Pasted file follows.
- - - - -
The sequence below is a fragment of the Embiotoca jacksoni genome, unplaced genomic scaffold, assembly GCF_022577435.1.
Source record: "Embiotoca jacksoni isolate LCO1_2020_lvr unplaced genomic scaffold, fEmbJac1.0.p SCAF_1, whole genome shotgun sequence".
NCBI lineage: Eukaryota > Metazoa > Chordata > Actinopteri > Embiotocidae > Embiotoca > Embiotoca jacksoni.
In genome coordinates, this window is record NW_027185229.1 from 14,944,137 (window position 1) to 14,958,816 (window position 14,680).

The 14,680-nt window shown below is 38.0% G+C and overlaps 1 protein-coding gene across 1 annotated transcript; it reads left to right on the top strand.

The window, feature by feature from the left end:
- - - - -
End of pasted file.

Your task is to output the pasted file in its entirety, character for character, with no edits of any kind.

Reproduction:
The sequence below is a fragment of the Embiotoca jacksoni genome, unplaced genomic scaffold, assembly GCF_022577435.1.
Source record: "Embiotoca jacksoni isolate LCO1_2020_lvr unplaced genomic scaffold, fEmbJac1.0.p SCAF_1, whole genome shotgun sequence".
NCBI lineage: Eukaryota > Metazoa > Chordata > Actinopteri > Embiotocidae > Embiotoca > Embiotoca jacksoni.
In genome coordinates, this window is record NW_027185229.1 from 14,944,137 (window position 1) to 14,958,816 (window position 14,680).

The 14,680-nt window shown below is 38.0% G+C and overlaps 1 protein-coding gene across 1 annotated transcript; it reads left to right on the top strand.

The window, feature by feature from the left end: